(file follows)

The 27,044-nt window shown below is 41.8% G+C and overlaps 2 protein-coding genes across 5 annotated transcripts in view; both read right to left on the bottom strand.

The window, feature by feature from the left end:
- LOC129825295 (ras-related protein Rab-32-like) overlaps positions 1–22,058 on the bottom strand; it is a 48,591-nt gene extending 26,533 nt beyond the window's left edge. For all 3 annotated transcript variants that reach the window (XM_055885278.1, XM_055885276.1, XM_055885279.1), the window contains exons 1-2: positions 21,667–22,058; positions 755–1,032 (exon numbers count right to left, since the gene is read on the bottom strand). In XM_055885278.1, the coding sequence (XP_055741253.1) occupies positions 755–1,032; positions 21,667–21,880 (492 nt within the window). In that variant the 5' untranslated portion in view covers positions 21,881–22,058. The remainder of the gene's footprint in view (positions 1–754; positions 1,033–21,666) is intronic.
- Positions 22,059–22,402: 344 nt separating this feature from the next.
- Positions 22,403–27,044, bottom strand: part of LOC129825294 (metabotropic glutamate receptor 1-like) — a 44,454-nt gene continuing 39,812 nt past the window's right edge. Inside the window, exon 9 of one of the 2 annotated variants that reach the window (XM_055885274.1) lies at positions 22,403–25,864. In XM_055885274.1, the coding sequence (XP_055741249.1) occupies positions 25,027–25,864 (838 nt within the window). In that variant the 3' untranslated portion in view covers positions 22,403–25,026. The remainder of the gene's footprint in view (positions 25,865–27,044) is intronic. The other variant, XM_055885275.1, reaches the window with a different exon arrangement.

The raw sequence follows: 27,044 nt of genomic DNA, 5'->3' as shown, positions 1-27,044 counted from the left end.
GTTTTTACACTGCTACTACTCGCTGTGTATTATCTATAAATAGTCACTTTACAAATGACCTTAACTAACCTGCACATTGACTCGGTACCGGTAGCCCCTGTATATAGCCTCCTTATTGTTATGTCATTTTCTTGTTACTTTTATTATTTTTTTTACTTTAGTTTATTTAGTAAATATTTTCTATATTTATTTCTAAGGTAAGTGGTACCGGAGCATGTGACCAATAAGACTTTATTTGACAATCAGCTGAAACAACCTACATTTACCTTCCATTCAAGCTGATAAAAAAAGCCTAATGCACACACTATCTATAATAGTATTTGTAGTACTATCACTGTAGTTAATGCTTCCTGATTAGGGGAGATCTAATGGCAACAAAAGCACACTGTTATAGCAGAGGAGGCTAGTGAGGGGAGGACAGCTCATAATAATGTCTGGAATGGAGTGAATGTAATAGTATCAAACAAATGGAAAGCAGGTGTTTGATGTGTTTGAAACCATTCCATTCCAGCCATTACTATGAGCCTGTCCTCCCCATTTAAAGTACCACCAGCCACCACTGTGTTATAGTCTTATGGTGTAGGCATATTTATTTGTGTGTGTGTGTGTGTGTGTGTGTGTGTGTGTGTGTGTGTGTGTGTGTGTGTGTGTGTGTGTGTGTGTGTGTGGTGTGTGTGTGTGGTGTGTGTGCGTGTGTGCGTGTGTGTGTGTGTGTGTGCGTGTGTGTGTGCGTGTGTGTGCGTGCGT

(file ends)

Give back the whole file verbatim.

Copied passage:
The 27,044-nt window shown below is 41.8% G+C and overlaps 2 protein-coding genes across 5 annotated transcripts in view; both read right to left on the bottom strand.

The window, feature by feature from the left end:
- LOC129825295 (ras-related protein Rab-32-like) overlaps positions 1–22,058 on the bottom strand; it is a 48,591-nt gene extending 26,533 nt beyond the window's left edge. For all 3 annotated transcript variants that reach the window (XM_055885278.1, XM_055885276.1, XM_055885279.1), the window contains exons 1-2: positions 21,667–22,058; positions 755–1,032 (exon numbers count right to left, since the gene is read on the bottom strand). In XM_055885278.1, the coding sequence (XP_055741253.1) occupies positions 755–1,032; positions 21,667–21,880 (492 nt within the window). In that variant the 5' untranslated portion in view covers positions 21,881–22,058. The remainder of the gene's footprint in view (positions 1–754; positions 1,033–21,666) is intronic.
- Positions 22,059–22,402: 344 nt separating this feature from the next.
- Positions 22,403–27,044, bottom strand: part of LOC129825294 (metabotropic glutamate receptor 1-like) — a 44,454-nt gene continuing 39,812 nt past the window's right edge. Inside the window, exon 9 of one of the 2 annotated variants that reach the window (XM_055885274.1) lies at positions 22,403–25,864. In XM_055885274.1, the coding sequence (XP_055741249.1) occupies positions 25,027–25,864 (838 nt within the window). In that variant the 3' untranslated portion in view covers positions 22,403–25,026. The remainder of the gene's footprint in view (positions 25,865–27,044) is intronic. The other variant, XM_055885275.1, reaches the window with a different exon arrangement.

The raw sequence follows: 27,044 nt of genomic DNA, 5'->3' as shown, positions 1-27,044 counted from the left end.
GTTTTTACACTGCTACTACTCGCTGTGTATTATCTATAAATAGTCACTTTACAAATGACCTTAACTAACCTGCACATTGACTCGGTACCGGTAGCCCCTGTATATAGCCTCCTTATTGTTATGTCATTTTCTTGTTACTTTTATTATTTTTTTTACTTTAGTTTATTTAGTAAATATTTTCTATATTTATTTCTAAGGTAAGTGGTACCGGAGCATGTGACCAATAAGACTTTATTTGACAATCAGCTGAAACAACCTACATTTACCTTCCATTCAAGCTGATAAAAAAAGCCTAATGCACACACTATCTATAATAGTATTTGTAGTACTATCACTGTAGTTAATGCTTCCTGATTAGGGGAGATCTAATGGCAACAAAAGCACACTGTTATAGCAGAGGAGGCTAGTGAGGGGAGGACAGCTCATAATAATGTCTGGAATGGAGTGAATGTAATAGTATCAAACAAATGGAAAGCAGGTGTTTGATGTGTTTGAAACCATTCCATTCCAGCCATTACTATGAGCCTGTCCTCCCCATTTAAAGTACCACCAGCCACCACTGTGTTATAGTCTTATGGTGTAGGCATATTTATTTGTGTGTGTGTGTGTGTGTGTGTGTGTGTGTGTGTGTGTGTGTGTGTGTGTGTGTGTGTGTGTGTGTGTGTGTGGTGTGTGTGTGTGGTGTGTGTGCGTGTGTGCGTGTGTGTGTGTGTGTGTGCGTGTGTGTGTGCGTGTGTGTGCGTGCGT